Country Album Sales Slipped in 2005

Garth Brooks' Unmeasured Sales Eased the Pain

Country album sales dropped 3.3 percent in 2005 -- to 75,327,000 units from the 2004 total of 77,912,000, according to Nielsen SoundScan, the company that monitors retail music sales. On the plus side for country, however, Rascal Flatts' Feels Like Today ranked No. 7 in the Top 10 bestselling albums of all genres in 2005, and Kenny Chesney and Toby Keith were among the year's bestselling album artists.

The reported dip in retail traffic was cushioned somewhat by Garth Brooks' substantial but undocumented year-end sales. Because Brooks has been selling his current boxed set exclusively through Wal-Mart and Sam's Club -- which declined to report specific totals -- Nielsen SoundScan was unable to calculate their precise impact.

Feels Like Today sold 2,511,209 copies last year -- compared to Mariah Carey's topselling Emancipation of Mimi, which moved 4,968,606 units past the scanner. Chesney ranked No. 4 in overall number of albums sold in 2005 with a grand total of 4,371,680. The only artists outselling him in this category were Carey, 50 Cent and Green Day. Keith came in at No. 9 on the list with 3,132,721 hits at the cash register.

Shania Twain's Come On Over continued its reign as the bestselling album of all genres since SoundScan came into play in May 1991. As of Jan. 1, 2006, that album had sold 15,355,018 copies, outdistancing such competitors as Metallica, Alanis Morisette, the Backstreet Boys and Britney Spears.

The year brought both good and bad news to America's recorded music industry. In sheer number of commercial transactions, 2005 sales were up 22.7 percent, reaching well over 1 billion units for the first time in history. This total includes not only albums sold but also singles, music videos and digital tracks.

But overall album sales were down 3.9 percent -- from nearly 681 million to just over 654 million units. (In calculating overall album sales, SoundScan includes all sales in the album format -- CD, cassettes, LPs and digital -- plus all digital downloads of single songs divided by 10, the average number of songs in a regular album.) Total album sales -- that is, those albums sold in all formats -- were down 7.2 percent. And country wasn't the only loser. Every other genre except Latin (which jumped 12.6 percent above the 2004 level) suffered a decline -- and all more severe than country. Classical music, for example, slumped by 15 percent.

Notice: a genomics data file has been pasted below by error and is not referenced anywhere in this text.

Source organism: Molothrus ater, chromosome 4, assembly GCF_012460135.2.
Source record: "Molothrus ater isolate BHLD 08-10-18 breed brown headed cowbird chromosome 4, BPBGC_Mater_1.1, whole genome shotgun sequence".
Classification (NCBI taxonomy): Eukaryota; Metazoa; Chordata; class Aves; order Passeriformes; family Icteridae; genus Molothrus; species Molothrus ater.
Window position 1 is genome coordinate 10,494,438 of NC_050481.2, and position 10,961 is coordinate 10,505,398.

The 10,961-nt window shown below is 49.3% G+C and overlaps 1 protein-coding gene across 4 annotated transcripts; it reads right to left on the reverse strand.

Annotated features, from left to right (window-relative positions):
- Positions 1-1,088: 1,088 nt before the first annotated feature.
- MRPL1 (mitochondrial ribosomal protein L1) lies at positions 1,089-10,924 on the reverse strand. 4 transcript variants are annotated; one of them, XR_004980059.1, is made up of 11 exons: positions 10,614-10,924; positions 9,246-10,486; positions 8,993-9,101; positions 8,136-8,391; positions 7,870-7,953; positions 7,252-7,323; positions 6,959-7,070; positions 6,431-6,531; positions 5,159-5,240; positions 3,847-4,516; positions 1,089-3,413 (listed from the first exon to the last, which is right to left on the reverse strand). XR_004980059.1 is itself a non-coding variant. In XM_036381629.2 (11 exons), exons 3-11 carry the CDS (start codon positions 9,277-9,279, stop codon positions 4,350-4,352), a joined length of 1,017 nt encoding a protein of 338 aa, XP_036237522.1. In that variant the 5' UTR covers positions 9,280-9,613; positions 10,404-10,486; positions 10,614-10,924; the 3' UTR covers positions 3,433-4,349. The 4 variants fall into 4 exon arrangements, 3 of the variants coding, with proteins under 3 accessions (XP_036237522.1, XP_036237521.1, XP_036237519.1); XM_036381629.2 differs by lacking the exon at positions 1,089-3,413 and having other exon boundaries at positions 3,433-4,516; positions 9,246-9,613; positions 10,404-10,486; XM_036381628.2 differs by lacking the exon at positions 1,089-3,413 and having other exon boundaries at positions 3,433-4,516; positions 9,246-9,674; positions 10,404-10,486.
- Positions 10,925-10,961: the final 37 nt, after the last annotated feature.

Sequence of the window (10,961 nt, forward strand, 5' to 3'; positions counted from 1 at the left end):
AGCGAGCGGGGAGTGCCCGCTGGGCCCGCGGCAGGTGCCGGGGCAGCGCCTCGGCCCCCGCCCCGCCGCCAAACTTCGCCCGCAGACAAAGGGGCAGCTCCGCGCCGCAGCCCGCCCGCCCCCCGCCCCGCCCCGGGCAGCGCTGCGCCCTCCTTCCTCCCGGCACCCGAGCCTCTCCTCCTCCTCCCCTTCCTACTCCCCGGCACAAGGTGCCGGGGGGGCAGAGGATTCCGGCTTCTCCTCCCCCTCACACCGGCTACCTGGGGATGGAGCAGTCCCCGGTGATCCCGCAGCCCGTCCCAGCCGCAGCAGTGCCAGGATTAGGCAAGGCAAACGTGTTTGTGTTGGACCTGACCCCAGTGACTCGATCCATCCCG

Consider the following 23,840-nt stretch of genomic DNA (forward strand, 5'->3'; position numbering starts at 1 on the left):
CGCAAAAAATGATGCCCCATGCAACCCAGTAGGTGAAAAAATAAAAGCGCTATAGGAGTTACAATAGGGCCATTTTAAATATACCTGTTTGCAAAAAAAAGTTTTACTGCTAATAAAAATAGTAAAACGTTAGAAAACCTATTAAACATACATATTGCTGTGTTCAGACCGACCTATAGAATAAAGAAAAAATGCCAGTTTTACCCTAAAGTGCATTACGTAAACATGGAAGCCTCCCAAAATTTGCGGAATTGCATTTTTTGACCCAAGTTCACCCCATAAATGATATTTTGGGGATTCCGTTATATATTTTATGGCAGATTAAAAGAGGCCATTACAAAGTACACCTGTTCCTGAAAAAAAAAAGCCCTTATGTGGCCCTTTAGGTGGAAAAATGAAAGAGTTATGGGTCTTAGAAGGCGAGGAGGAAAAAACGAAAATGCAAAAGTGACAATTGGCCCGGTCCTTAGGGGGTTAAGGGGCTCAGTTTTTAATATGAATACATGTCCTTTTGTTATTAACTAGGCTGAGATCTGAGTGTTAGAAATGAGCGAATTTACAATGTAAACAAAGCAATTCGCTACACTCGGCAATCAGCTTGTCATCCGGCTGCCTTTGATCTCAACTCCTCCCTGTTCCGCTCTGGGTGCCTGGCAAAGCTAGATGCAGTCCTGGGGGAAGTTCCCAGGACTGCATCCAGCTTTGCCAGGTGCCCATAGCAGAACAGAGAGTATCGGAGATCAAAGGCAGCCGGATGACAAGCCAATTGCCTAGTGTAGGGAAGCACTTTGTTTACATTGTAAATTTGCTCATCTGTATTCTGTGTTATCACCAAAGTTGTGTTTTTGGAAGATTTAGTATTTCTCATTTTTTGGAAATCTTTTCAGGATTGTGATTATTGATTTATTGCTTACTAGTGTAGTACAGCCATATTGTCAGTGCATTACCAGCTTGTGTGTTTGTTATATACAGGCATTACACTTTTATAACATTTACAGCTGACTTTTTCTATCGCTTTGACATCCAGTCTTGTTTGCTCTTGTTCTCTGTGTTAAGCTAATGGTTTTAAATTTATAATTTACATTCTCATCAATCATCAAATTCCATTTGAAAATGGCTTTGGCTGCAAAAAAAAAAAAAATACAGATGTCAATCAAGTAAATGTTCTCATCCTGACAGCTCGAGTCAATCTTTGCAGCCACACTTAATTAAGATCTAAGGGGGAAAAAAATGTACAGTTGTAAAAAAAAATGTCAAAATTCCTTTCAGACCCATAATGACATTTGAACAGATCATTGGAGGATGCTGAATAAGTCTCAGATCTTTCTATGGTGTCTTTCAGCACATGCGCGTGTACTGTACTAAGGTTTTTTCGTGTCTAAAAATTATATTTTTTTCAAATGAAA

Buying patterns shifted even more last year toward mass merchandisers (such as Wal-Mart and Best Buy), Internet merchants and digital transfers of music. By Nielsen SoundScan's measures, 40 percent of all albums purchased in 2005 were from mass merchants -- up from 38 percent last year. Internet album sales jumped 11.3 percent. And digital albums sales saw an astounding 194 percent increase -- bounding from 5.5 million units in 2004 to 16.2 million this past year.

Chain music stores saw their share of the album market slip from 48 percent to 45 percent, while independent record stores were squeezed from 9 percent to 7 percent of the action.

When it comes to purchasing albums and individual tracks, country fans are still not as digitally oriented as enthusiasts for other types of music. There are no country entries in Nielsen SoundScan's Top 10 lists for bestselling digital tracks, digital songs or digital artists of 2005.

Nielsen Broadcast Data Systems, which monitors airplay as opposed to sales, reports that four country artists were among those receiving the most exposure in 2005 -- Tim McGraw (No. 5), Toby Keith (No. 6), Keith Urban (No. 8) and Chesney (No. 9). Chesney's music video for "Anything but Mine" was the only country video making the Top 10 list. It clicked in at No. 6, beating out videos by Fall Out Boy, Usher, Amerie and Gorillaz.

There was one final indignity for country music. Nielsen RingScan, yet another monitoring service, says there were no country songs among the Top 10 polyphonic ringtones purchased during 2005.

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